Posted Thursday, November 15, 2001

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 But you cannot jump over your own shadow, as the German proverb has it. If you are one of them, you are stuck with it, and you are doomed for ever to behave like one.





Thursday, November 15, 2001
(Key West, Florida, USA)

A CORRESPONDENT tells me he was most amused by Richard Gott's review of Churchill's War in the New Statesman and particularly by Mr Gott's view that while the book "should not be left around for the servants to read" he nevertheless would not want to prevent anyone from publishing it. How very English of him, writes my friend, who reminds me that the same Mr Gott was obliged to resign as Literary Editor of The Guardian on Dec 8, 1994 after The Spectator exposed him as an agent of the KGB. Gott, it seems, was outed by Oleg Gordievsky.

Gott put a more favourable spin on these events at the time -- he admitted innocently taking money from the KGB and accepting their hospitality. The trouble was, he had kept all that a secret. His Guardian colleagues called him "Pol Pot" Gott, and published their own version.

The Spectator invites literary luminaries in its latest issue to comment on their books of the year 2001. Noteworthy is this contribution by David Pryce-Jones, and his choice is not an English book at all:

"This year saw an extraordinary libel case. Deborah Lipstadt called David Irving a falsifier of history, and he sued her for it. It fell to Richard J. Evans, professor of modern history at Cambridge, to be the expert witness providing the evidence to justify Lipstadt's judgment. Evans's findings in Lying for Hitler (Basic Books, US$27) scupper Irving once and for all with an elegance and finality rare in scholarly books. Strange to say, no English publisher has yet brought it out."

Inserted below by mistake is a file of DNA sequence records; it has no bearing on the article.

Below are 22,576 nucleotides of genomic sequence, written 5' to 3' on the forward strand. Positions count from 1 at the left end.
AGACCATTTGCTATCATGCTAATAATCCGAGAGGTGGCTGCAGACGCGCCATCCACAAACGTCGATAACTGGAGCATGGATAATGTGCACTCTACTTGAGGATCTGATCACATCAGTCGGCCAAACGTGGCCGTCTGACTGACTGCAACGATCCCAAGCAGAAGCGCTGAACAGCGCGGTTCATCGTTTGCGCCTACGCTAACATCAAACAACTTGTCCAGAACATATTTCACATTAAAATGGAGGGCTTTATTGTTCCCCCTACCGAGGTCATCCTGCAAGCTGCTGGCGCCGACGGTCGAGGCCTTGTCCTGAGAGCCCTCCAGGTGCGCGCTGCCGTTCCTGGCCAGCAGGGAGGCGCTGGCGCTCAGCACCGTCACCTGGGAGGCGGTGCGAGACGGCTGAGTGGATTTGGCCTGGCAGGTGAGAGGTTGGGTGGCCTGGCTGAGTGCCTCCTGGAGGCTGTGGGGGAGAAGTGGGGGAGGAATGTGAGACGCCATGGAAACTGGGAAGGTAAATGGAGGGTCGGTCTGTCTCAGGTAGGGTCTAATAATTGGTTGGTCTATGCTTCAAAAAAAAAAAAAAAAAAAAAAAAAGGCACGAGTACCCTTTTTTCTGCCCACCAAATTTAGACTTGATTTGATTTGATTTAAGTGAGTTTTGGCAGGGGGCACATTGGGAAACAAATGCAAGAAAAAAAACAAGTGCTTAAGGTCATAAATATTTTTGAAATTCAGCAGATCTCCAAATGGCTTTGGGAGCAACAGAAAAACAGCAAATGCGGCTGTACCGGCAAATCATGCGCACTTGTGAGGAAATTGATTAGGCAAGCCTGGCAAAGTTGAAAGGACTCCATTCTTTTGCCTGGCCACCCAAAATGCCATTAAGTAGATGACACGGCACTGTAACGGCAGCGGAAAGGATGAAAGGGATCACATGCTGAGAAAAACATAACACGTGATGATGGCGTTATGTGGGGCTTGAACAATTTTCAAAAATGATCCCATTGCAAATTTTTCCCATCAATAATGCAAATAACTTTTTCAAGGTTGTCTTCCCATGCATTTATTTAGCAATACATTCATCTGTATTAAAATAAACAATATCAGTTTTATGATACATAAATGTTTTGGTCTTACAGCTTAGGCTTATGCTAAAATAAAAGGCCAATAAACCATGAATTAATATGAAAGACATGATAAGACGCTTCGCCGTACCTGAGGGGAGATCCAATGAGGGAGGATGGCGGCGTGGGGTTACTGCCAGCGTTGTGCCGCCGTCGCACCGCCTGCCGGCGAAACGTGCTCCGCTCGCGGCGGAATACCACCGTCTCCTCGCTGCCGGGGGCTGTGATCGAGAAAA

Well, that is because any English publisher who publishes Evans's lies within range of the selfsame English law courts knows very well what will hit him.

What do we know about David P-J.? I forget. Oh yes, he's Jewish. Who would'uv guessed it from his name? But then the same could be said of Robert Maxwell, born Jan Hoch, and more than a handful of others. Wheatcroft: now what name sounds more English than that? It proclaims its very Englishness in a soft Somerset burr, without a soupçon of venom in its veins.


I MENTION this otherwise totally irrelevant factor, because so far the literary community appears to me to be polarized around that divide. "They" are the ones who call the shots in New York at the Publishers Weekly, Kirkus Reviews, and the Library Journal. They were the gang who ambushed my book GOEBBELS. MASTERMIND OF THE THIRD REICH in April 1996, and wielded their famous bludgeon against St Martin's Press of New York. They were the ones who secretly pressured Macmillan UK Ltd. And now they are the ones who, across the board, are publicly vilifying me; those of them who are my friends are, in private, contemptuous of these literary loudmouths, but it is the latter who have always succeeded in dragging the former into misfortune -- e.g. the tank ditches of Riga -- with them.

Yes, David Pryce-Jones. Double-barreled, and with a "y". I particularly like the "y" -- a nice touch, that: like the "y" that occasionally whines its way into a Smith to produce a somewhat better Smyth or even an infinitely superior Smythe. Ye Olde Pryce-Jones. Ye Olde Tudor-fronted, oak-veneered Pryce-Jones. But you cannot jump over your own shadow, as the German proverb has it. If you are one of them, you are stuck with it, and you are doomed for ever to behave like one.

Take Stewart Stephen, who was editor of the London Evening Standard for a dozen years before the admirable Max Hastings, who more than once darkened my doors to come visit me in Mayfair, or attend a cocktail party, took over the editorial chair.